Gallery: REPORT FROM SOUTH AFRICA: Hippo Rollers Delivered!


Greetings from South Africa!

Regular readers of Inhabitat are hopefully aware of the exciting humanitarian design initiative called Project H Design, founded by our very own Emily Pilloton. Currently on the scene in South Africa right now, Project H has successfully delivered 75 ‘Hippo Rollers’ – an ingenious yet simple rolling barrel device that facilitates a more efficient and safer transport of daily water supply needs. The roller holds 3-4 days worth of water for a family of 7, about 5 times the amount of water that can be moved using traditional methods. It’s an amazing product and an amazing story of good design enabling communities. Inhabitat’s Emily Pilloton has just returned from delivering the Hippo Rollers to Kgautswane, and here’s what she has to say…

So much to report- and I could go on for days about the amazing weeks I have spent here – but I’ll just give you the highlights and let the photos tell the story better than I possibly could…. I arrived in Johannesburg on Monday and was greeted by Grant Gibbs, the man behind Hippo Roller, and welcomed into his family’s home just outside the city. After visiting the manufacturer and learning about the rotational molding and material processes behind the rollers’ production, we loaded up the trailer and headed out to Kgautswane, a rural community of upwards of 130,000, 5 hours drive from Johannesburg in the overwhelmingly picturesque Mpumalanga area of northeastern South Africa.

On Wednesday afternoon, we handed over the rollers to households selected by Clara Masinga, Kgautswane’s community leader- an amazing woman who really has been a voice and an inspiration to the whole community. On a side note, I gave Clara one of Project H’s “designcanchangetheworld” t-shirts, which she wore from sunrise to sunset on Thursday.

I spent the following 2 days with Grant and Clara, interviewing community members about the Hippo Roller (thousands of which are currently in use throughout Kgautswane), particularly regarding the way it enables families and quite simply, makes life easier. As we drove down the dusty roads around dusk, children rolled their Hippo Rollers home, and waved and smiled every time we passed.

This short synopsis barely tells the story (see attached photos), and I can’t thank Grant and Clara enough for their hospitality and help with the organization of this initiative. In the grand scheme of things, our small quantity of donated rollers probably made only a small mark, but I like to think Project H (and design in general) is all about providing tools to enable lives, and creating an impact beyond the immediate function. I would hope that the rollers aren’t just about transporting water, but that they bring some inspiration to do more.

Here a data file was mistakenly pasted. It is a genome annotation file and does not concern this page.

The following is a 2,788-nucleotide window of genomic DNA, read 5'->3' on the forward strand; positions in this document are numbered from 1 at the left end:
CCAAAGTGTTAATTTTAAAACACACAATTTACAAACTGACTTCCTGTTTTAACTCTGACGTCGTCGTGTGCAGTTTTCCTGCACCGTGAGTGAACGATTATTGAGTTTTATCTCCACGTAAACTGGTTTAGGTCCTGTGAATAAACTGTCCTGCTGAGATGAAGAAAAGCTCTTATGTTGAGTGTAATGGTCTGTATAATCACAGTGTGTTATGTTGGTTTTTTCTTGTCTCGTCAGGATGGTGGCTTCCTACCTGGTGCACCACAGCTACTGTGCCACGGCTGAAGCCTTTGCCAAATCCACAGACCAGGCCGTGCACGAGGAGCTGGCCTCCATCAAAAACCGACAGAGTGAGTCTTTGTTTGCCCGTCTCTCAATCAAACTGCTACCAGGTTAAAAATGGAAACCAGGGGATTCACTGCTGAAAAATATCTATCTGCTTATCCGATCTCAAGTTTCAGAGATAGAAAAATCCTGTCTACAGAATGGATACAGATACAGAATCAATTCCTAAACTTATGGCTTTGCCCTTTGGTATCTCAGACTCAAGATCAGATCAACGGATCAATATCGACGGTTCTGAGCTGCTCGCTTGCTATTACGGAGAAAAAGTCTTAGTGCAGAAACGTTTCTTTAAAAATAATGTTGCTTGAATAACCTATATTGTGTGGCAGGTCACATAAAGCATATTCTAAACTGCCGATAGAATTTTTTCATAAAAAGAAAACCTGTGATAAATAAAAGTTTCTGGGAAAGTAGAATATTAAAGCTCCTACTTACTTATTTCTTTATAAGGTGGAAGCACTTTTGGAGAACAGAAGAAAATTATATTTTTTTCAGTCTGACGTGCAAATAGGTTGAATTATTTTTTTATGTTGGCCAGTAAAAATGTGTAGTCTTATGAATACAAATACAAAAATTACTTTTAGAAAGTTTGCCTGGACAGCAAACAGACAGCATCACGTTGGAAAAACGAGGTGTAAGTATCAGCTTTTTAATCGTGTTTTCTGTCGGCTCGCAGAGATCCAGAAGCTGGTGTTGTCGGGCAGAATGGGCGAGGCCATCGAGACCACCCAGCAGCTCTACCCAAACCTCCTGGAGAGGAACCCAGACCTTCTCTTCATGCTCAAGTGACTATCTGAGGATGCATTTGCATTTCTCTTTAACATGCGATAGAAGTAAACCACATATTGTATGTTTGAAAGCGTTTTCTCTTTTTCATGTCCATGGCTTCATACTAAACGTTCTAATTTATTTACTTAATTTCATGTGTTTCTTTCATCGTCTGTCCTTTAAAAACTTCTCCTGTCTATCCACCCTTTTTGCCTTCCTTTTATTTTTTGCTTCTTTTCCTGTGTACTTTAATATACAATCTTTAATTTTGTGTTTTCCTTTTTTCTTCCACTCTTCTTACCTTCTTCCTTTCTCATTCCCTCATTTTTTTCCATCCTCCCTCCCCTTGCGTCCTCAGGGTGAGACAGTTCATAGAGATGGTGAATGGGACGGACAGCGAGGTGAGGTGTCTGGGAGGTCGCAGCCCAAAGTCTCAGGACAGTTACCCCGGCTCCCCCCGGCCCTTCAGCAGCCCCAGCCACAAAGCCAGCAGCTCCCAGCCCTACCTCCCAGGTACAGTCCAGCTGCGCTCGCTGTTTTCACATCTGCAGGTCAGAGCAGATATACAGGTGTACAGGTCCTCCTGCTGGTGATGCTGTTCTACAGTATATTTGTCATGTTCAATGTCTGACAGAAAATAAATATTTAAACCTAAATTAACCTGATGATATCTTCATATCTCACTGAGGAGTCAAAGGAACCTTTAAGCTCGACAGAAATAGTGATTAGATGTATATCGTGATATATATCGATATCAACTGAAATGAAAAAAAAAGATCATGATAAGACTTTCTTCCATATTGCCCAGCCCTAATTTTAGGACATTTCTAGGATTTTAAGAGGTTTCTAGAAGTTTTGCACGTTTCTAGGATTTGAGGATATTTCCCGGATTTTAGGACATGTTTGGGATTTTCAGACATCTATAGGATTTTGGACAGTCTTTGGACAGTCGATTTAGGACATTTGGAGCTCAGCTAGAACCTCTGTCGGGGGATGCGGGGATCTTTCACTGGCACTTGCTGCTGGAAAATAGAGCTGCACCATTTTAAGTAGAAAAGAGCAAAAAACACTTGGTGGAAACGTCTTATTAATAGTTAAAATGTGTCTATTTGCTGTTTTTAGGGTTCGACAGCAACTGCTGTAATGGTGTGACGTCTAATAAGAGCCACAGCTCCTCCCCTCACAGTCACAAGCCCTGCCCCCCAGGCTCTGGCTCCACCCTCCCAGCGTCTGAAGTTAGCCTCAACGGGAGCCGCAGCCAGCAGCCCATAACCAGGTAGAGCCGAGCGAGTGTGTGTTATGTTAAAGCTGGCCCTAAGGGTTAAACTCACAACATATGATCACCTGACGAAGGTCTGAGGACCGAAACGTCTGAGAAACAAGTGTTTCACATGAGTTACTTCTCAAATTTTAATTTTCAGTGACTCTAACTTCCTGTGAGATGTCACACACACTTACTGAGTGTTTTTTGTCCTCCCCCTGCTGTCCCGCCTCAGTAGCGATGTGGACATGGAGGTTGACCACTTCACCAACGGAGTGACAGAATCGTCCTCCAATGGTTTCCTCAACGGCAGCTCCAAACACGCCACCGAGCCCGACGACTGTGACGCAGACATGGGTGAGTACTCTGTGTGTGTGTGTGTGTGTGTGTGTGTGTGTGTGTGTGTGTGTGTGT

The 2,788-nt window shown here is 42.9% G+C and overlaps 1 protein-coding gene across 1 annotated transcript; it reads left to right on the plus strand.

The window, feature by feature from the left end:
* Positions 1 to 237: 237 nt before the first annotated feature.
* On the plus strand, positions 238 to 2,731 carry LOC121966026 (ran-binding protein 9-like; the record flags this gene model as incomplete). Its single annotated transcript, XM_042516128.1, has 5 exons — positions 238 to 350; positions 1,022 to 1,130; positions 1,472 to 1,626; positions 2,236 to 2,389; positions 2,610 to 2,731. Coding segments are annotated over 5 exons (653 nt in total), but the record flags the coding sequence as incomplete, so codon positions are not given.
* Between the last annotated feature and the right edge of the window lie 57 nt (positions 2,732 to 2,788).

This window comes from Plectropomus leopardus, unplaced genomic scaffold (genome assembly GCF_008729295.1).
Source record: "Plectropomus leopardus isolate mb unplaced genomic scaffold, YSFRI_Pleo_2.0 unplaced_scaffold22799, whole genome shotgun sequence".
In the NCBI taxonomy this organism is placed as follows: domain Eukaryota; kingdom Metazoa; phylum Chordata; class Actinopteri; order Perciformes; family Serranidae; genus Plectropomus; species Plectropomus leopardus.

More to come soon- thank you to each and every one of you for the support you’ve provided in every currency imaginable- money, pep talks, free rent (thanks Mom and Dad), a family away from home (thanks Grant and family!), goods, services, food, and patience.

Next stop- Uganda! Also stay tuned for updates on the Project H: Design for Education summer studio at the California College of Arts and our next initiative, Lifestraw Family water filters for Mumbai.

+ Project H Design
+ Support Project H Design
+ Project H Design at Greener Gadgets
+ Emily & Project H Design on Design21


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  1. Albert Kwessi October 11, 2014 at 6:55 pm


  2. Laurencia June 21, 2008 at 10:04 am

    I am amazed by your project, you are a genius, its good news for the rest of southern africa, I am more interested in how to go about fnding you and look for ways to bring that kind of service to the Namibians in rural areas as well.


  3. asources June 3, 2008 at 12:34 pm

    Wonderful!…We love you Emily for what you’re doing! More power to you!

  4. talensja April 21, 2008 at 8:39 am

    Nice project Emily,,,,keep it rolling. God bless you.

  5. Pete P April 17, 2008 at 2:50 pm

    Emily, Grant and all, nice going!… or nice doing! One concern I have about the design is how long will these Hippos last? How long before a hole is worn through the side from the abrasion from rolling them on rocky soil?

    A solution I thought of would be to add a couple of giant rubber bands around them to create a wear surface — essentially a small tire to absorb the majority of the abrasion. An idea for your consideration. ~Pete

  6. Kate Andrews April 17, 2008 at 7:25 am

    Congratulations Emily – this is so exciting and it would seem the Project H initiatives are really kicking off. This is such a great concept and I can’t wait to see the evolution of Project H over the next few years.


  7. lewis April 17, 2008 at 6:45 am

    Amazing how this sort of enabling technology is completely available right now, all it takes is for someone to actually DO it. To put in the time and get it out there. sweet work

  8. Peter Hoh April 16, 2008 at 8:10 pm

    When I first saw this design, the idea was to persuade manufacturers to switch to this kind of barrel, which could then be reused to carry water. Is that still in the works, or has that delivery model been dropped?

    I’m sure that the barrel is easier to roll with the metal bar. The prototype used a rope through the center.

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